Addressing Mistreatment During Labor and Delivery in Zambia
- Mistreatment of women during childbirth in health facilities, especially in the form of health providers insulting, scolding, or treating clients harshly, is a documented problem worldwide and prevalent across all country income levels.
- Through the USAID-funded Breakthrough RESEARCH project and in partnership with the USAID-funded Safe Motherhood 360+ project, we conducted formative research to unpack the behavioral challenges that impede providers from providing respectful care during delivery and developed solutions collaboratively with midwives and laboring women.
- Results from a pilot evaluation suggest that the solutions reduced disrespect and abuse during labor and delivery, improved provider empathy and perception of clients, and increased provision of pain management support.
Mistreatment of women during childbirth in health facilities, especially in the form of health providers insulting, scolding, or treating clients harshly, is a documented problem worldwide and prevalent across all country income levels. Research has documented the human rights implications of such mistreatment, as well as the impact mistreatment has on health outcomes during delivery and future care-seeking decisions for women and children. While several studies have highlighted promising approaches to promote respectful maternity care (RMC), this body of literature is still limited, and few approaches have been scaled outside the initial study sites.
Under the USAID-funded Breakthrough RESEARCH project, we partnered with the USAID-funded Safe Motherhood 360+ project, the District Health Office of Chipata, and the Zambian Ministry of Health on this work. Formative research with laboring women, midwives, labor companions, and supervisors revealed that harsh treatment was normalized within many facilities and that these strong social norms shaped the way new midwives perceived what was acceptable.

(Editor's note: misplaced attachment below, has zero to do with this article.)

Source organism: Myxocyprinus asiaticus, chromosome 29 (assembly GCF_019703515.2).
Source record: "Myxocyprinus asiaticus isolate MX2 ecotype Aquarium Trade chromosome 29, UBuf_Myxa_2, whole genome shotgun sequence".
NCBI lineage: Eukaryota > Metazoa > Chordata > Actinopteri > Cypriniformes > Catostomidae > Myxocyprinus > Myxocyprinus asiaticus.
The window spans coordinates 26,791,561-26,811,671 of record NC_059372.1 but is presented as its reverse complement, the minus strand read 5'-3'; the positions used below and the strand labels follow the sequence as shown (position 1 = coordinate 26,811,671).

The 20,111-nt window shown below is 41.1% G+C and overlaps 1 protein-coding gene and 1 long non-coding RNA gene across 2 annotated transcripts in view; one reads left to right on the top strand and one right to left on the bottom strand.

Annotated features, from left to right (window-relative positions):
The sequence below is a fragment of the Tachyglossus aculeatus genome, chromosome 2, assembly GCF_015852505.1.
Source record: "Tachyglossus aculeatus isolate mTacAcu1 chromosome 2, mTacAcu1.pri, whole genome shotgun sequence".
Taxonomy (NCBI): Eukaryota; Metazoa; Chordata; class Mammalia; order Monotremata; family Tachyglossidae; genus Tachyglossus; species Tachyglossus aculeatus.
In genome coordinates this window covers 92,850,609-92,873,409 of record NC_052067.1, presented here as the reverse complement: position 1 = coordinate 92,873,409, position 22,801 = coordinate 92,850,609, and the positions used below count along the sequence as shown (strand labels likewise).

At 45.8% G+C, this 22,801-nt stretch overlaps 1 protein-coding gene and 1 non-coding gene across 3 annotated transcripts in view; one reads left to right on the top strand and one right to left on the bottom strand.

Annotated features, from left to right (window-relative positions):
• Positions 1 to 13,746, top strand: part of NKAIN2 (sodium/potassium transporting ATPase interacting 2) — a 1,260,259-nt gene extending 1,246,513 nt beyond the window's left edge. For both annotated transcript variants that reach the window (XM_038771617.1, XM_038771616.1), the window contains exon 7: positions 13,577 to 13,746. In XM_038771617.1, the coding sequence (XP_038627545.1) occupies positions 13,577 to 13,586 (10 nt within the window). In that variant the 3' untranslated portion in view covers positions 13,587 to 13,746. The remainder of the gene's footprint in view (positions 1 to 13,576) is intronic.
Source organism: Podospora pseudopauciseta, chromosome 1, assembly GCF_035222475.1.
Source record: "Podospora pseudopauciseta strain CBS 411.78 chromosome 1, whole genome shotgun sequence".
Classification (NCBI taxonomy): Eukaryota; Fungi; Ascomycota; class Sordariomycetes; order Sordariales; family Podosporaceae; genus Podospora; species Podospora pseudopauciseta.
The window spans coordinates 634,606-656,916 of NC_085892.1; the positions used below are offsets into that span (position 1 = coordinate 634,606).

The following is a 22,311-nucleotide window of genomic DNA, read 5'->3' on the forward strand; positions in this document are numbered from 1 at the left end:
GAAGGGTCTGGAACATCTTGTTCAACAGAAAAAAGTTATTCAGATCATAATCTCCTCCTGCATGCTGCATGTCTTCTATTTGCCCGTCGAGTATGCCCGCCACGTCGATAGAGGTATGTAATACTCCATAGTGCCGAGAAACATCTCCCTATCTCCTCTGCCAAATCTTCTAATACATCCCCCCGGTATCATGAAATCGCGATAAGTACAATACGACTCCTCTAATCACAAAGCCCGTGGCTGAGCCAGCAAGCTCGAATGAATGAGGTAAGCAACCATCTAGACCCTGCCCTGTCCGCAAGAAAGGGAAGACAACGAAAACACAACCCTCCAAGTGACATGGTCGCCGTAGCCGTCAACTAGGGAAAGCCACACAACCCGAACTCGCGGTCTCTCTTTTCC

Additionally, midwives’ working environment focused their attention on death avoidance rather than a woman’s care experience. As a result, few midwives reported that proactive pain management was a critical part of their role. Together with laboring women, midwives, and their supervisors, we developed a series of behavioral solutions to incorporate pain management into a midwife’s perception of routine tasks; establish clear boundaries as to acceptable provider behavior; elevate the importance of women’s experience of care; and generate reflection and commitment among midwives to improve the care provided to women.
The co-creation process led to a package of four interventions:
- A pain management “toolkit” with facility-based prompts and massage balls.
- A provider-client promise to be enacted upon admission.
- A feedback box that defaulted all women into evaluating their experience.
- A reflection workshop for facilities.
Learn more about these solutions here.
In late 2019, a quasi-experimental trial was conducted in Chipata District with 10 intervention sites and 10 matched comparison facilities. Results of this evaluation showed a 15 percentage point decrease in reported instances of disrespect and abuse among women in intervention facilities. Additionally, pain management support increased in intervention sites where women reported more frequently requesting pain management support and providers placed greater importance on pain management as part of routine clinical care.
Results from this study were disseminated in a national event hosted by Safe Motherhood 360+ project with the Zambian Ministry of Health, which is now considering incorporating solutions into a broader RMC policy. Given the promising results of this work in Zambia, we are now adapting this solution package to Liberia under the USAID-funded Breakthrough ACTION project.
Mistreatment during childbirth is an important issue that merits keen focus. Our results suggest the promise of behavioral solutions as a means to decrease instances of mistreatment as well as improve a woman’s experience of care, particularly through increased pain management support. The interventions developed are low-cost and can be implemented in facilities with relative ease, which shows the potential scalability of these approaches.
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